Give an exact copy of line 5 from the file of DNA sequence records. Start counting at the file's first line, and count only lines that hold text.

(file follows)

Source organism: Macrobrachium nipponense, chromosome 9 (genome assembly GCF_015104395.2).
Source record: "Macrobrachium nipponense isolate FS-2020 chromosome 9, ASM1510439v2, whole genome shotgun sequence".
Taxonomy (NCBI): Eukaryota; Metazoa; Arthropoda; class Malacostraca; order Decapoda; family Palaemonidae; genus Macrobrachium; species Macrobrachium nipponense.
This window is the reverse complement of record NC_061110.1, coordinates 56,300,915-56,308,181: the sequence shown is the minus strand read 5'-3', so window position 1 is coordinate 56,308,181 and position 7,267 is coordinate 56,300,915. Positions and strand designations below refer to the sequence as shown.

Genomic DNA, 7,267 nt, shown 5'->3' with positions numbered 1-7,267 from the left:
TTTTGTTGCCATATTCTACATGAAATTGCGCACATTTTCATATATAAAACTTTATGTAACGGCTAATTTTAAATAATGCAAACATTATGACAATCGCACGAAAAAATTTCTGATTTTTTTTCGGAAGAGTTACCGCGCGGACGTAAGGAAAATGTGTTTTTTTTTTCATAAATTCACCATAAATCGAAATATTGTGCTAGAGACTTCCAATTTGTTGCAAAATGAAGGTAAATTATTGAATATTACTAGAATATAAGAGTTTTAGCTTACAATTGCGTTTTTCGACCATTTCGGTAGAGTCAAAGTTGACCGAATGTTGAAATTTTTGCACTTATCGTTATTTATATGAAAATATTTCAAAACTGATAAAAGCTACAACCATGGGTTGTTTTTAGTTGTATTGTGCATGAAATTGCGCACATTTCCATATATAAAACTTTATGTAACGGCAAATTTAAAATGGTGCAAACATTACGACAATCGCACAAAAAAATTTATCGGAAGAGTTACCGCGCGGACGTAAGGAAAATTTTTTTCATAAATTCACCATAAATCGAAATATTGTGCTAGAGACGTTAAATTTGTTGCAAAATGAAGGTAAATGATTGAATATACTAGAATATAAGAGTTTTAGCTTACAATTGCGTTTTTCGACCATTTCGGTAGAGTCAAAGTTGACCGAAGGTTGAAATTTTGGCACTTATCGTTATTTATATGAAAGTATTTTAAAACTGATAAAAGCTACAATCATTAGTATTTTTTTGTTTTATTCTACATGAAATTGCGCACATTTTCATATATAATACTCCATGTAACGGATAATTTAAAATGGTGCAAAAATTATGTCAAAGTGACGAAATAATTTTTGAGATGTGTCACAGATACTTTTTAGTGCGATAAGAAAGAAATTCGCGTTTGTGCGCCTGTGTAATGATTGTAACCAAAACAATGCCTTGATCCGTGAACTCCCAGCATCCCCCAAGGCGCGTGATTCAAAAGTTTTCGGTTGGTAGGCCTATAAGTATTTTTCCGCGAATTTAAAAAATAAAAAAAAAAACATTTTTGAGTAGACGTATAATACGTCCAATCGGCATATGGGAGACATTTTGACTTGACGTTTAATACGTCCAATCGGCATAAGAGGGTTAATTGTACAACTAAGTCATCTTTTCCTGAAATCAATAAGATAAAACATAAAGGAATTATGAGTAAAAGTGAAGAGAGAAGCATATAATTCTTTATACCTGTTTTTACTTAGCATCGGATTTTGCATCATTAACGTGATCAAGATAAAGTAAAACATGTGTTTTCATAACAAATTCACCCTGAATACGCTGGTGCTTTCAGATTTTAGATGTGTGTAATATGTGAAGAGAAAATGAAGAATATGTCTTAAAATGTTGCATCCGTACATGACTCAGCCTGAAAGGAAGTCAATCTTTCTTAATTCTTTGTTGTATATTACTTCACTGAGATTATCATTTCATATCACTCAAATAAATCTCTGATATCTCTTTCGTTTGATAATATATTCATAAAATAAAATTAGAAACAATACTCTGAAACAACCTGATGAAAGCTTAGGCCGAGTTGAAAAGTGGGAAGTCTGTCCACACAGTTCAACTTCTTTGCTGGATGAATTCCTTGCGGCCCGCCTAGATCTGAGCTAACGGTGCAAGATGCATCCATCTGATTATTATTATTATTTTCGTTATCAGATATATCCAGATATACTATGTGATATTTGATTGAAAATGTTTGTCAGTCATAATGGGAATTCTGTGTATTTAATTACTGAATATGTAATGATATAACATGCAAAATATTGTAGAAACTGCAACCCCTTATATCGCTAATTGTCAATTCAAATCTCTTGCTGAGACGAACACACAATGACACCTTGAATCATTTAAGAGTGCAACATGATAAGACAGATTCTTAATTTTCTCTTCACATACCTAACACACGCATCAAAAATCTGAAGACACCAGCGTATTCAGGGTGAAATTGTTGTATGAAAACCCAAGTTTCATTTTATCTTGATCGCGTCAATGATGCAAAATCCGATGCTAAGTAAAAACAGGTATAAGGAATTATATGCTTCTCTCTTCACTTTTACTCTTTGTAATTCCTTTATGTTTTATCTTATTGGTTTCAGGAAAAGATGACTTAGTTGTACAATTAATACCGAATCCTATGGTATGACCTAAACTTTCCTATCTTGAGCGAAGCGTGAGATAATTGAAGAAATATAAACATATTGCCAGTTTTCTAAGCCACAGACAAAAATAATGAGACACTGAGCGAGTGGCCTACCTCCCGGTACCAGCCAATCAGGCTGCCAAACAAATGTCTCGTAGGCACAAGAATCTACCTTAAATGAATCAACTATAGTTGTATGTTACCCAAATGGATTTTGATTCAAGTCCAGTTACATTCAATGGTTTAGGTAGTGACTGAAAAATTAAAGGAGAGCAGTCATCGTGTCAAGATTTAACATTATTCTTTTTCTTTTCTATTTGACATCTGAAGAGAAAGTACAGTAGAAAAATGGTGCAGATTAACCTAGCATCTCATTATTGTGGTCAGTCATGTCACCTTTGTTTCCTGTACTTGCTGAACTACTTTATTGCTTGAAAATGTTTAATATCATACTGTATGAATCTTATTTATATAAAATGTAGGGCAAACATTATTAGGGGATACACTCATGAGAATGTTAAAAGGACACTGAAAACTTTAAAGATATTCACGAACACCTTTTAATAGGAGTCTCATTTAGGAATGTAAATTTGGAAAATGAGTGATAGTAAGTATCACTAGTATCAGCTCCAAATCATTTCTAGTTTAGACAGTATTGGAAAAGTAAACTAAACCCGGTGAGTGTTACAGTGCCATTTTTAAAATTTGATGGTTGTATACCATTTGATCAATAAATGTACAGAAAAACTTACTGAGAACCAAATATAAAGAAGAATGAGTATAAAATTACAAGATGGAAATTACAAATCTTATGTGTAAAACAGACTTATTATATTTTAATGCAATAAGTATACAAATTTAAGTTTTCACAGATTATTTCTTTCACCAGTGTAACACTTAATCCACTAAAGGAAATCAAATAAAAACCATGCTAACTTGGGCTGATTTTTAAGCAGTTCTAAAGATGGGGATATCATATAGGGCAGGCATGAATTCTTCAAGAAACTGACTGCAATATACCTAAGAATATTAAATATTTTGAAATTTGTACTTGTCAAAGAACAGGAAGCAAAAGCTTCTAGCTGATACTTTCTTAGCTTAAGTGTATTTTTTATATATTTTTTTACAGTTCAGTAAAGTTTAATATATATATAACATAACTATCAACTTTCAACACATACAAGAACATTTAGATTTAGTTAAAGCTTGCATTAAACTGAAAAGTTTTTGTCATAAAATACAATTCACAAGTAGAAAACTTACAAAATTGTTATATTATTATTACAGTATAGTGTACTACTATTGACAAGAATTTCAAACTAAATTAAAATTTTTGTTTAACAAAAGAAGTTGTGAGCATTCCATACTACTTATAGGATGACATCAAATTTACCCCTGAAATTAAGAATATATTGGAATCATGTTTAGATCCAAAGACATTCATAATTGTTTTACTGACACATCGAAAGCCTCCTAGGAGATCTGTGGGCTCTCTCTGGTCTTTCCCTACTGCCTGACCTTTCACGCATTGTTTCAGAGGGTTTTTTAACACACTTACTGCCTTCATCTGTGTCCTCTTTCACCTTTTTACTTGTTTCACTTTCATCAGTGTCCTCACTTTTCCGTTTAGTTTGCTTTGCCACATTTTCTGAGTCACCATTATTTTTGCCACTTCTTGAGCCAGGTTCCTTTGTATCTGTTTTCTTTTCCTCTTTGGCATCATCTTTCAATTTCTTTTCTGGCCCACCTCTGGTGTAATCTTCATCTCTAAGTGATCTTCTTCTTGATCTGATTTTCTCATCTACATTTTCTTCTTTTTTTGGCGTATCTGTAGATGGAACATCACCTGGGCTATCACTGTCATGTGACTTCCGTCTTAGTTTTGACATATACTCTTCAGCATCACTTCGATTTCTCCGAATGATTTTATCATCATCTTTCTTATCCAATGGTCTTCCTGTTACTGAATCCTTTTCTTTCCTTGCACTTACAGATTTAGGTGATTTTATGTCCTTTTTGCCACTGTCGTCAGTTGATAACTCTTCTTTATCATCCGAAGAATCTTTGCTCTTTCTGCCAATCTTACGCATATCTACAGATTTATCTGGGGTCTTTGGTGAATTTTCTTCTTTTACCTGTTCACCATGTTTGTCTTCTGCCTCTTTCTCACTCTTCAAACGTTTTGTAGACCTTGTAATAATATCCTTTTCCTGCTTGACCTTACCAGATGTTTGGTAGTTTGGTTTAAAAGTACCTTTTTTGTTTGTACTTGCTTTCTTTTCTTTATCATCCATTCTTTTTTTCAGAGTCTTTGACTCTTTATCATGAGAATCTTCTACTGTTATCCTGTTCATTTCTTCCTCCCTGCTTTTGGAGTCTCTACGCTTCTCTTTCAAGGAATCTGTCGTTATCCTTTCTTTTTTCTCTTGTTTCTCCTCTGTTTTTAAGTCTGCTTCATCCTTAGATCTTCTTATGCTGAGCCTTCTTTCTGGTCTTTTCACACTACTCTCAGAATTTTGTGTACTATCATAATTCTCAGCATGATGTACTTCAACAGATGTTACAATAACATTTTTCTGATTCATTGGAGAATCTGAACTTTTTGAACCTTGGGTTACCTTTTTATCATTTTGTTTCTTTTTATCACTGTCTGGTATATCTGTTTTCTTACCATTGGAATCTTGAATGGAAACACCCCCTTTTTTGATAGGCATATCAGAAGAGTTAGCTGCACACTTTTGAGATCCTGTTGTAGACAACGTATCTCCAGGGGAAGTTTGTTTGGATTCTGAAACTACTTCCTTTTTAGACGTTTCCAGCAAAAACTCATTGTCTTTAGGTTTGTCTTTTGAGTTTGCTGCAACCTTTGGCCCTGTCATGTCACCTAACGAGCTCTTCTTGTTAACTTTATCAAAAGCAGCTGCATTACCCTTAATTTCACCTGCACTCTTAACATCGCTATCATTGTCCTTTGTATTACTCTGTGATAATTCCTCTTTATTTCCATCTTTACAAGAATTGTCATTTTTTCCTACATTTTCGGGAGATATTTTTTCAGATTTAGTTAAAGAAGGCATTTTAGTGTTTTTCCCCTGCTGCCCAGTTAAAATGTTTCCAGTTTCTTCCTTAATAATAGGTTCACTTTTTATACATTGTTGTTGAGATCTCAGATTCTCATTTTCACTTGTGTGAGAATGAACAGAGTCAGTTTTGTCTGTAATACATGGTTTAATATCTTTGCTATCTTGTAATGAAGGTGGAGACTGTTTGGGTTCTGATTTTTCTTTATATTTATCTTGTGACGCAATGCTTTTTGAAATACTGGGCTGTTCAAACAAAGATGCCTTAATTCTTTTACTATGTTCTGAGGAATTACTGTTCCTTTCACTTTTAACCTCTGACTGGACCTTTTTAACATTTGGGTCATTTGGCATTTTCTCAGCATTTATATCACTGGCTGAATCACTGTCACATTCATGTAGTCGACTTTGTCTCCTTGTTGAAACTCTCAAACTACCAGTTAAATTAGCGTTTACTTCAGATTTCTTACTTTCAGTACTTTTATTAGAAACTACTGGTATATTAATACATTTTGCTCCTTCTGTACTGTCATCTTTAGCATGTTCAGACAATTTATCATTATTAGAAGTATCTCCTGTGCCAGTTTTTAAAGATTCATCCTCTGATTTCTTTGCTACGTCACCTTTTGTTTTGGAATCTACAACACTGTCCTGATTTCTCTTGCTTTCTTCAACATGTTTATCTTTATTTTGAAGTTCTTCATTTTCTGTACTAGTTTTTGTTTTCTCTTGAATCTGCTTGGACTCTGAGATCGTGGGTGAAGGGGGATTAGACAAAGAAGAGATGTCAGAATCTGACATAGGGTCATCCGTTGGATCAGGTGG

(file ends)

Genomic DNA, 7,267 nt, shown 5'->3' with positions numbered 1-7,267 from the left: